In honor of National Pumpkin Day, take a look at some artfully carved jack-o’-lanterns on display at Rise of the Jack-o’-Lanterns, a 1/4-mile walking trail filled with over 5,000 hand-carved illuminated Jack-o’-lanterns in La Canada Flintridge, Calif.
And you thought sexy human costumes were strange
The era of a “hot” dog costume consisting of a dachshund wrapped up in a bun is over. Welcome to an age in which people dress up their pets in sexy Halloween costumes.
For Pumpkin, a Labradoodle, his risqué 2013 ensemble came complete with fake human cleavage.
A Snooki costume might seem blasé for a person, but the tightly fitted leopard print top secured Pumpkin the first place prize for “most creative costume” at a local London pub, according to owner Michelle Husserl. “I didn’t think about it being sexy, more funny if anything, but I guess sexy costumes [for dogs] are the way forward!” she says. “He’s used to being dressed up since he was a puppy, but the cleavage he kept clawing at. He was very confused about it.”
According to the National Retail Federation, Americans will spend $350 million on their pets’ Halloween costumes in 2014, which is up from $220 million in 2010. Unfortunately the NRF doesn’t calculate how many of those pet costumes show a little extra leg.
“I don’ think we have any plans to go that specific,” says NRF senior director Kathy Grannis. “I’ll be honest, I had no idea that that existed in this world. I was shocked.”
But, as Grannis notes, there is a person-to-pet consumer trickle-down effect, providing pups with blueberry facials and other human-only luxuries. So, considering the sexy Halloween costume complex has mostly jumped the shark — there are actual sexy shark, crustacean and even whale costumes — maybe it was only a matter of time until dogs got their sexy Halloween costumes, too.
“[Our sexy] pet costumes are just an extension of what the consumer was already doing on social networks, we saw that gap, and we jumped on it,” says Alicia Brockwell of California Costume, the manufacturer of Pumpkin the Labradoodle’s Snooki outfit.
“The costume is actually called ‘The Lady is a Tramp,’ and people really love putting that on a pitbull,” she says. “One thing about the sexy costumes, is that people love putting them on the most rugged, tough dogs.”
California Costume’s Pup-A-Razzi line has other sexy offerings, including a gold-cone bra called the”Pop Queen” (just think Madonna) and a “Silver Screen Siren” (Marilyn Monroe).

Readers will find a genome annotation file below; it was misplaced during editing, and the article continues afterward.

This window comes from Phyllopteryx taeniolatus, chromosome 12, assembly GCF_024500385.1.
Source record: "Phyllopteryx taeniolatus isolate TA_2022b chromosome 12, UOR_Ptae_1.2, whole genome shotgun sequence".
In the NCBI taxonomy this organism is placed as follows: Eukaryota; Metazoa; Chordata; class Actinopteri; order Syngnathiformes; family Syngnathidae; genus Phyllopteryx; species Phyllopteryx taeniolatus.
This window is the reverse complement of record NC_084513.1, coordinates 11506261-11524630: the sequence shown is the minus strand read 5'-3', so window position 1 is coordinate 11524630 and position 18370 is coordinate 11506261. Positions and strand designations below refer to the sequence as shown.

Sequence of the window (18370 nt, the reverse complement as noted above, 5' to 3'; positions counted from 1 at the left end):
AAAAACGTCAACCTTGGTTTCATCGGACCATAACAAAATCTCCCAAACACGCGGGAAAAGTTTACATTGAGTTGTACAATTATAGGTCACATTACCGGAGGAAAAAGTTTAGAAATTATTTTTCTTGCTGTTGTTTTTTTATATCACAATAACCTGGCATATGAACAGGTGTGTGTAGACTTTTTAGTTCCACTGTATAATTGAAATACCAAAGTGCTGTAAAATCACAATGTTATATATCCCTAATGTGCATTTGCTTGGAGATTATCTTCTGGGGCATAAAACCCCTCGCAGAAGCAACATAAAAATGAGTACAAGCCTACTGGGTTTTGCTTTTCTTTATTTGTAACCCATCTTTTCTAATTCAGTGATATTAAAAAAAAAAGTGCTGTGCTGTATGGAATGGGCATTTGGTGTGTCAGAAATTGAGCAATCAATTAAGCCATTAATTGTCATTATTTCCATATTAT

“It’s no secret that sex sells and Hollywood is the capital of plastic surgery so it made sense to include those features where we could,” vice president of marketing and design Christopher Guzman says. “Why not give your pet what he or she has secretly been craving, at least temporarily, fake boobies!”
Costumes that feature fake cleavage come in four different sizes, ranging from extra small to large.
“The hardest part about the breastplate is maintaining the integrity of it when shipping,” Brockewell says. “So we have little tutorials and give product training where if you take a warm hairdryer, it can actually warm it up and get it to the right roundness and buoyancy as needed. Because it is a soft material so it can sit comfortably on the dog.”
Brockwell believes that the company manages to be ridiculous without crossing the line to insulting: “No one looks at it and says ‘oh I can’t believe you’re degrading this dog’s honor!'”
Grannis, of the National Retail Federation, agrees.
“Halloween is a holiday based on discretionary fun,” she says. “If there are a lot of creative people out there who think that Fido and Fluffy would look great as a sexy maid, you know, God bless ‘em for it.”
And they do:
Even Walmart stocks French Maid costumes for dogs.
Garrett Rosso, founder of New York City’s 24-year-old Tompkins Square Halloween Dog Parade, has seen the full evolution of the sexy dog costume. The 1990’s were a simpler time. “It was all about the three M’s: Marilyn, Marlene and Madonna — oh and maybe a Chip ‘n Dale,” he says. In the last decade, however, people have upped their game.
“We had a bull dog dressed up as Katy Perry with boobs and a wig — it was a little startling,” says Rosso, who was a TIME design director before opening dog obedience training facilities. “Last year, I saw a Great Dane as Lady Gaga doing the twerking dance and a whole convention of 50 Shades of Grey.”
Matching owner/pet companion costumes are a big hit. He has seen dressed dogs in thousands of dollars worth of leather clothing, made to match their owner.
“Dogs have kind of become our giant companions, our best friends, our entrée into a healthier lifestyle,” Rosso says. “And I think Halloween is just a day when you can show off your best friend.”
And who doesn’t love a best friend who knows how to show some leg? All four of them.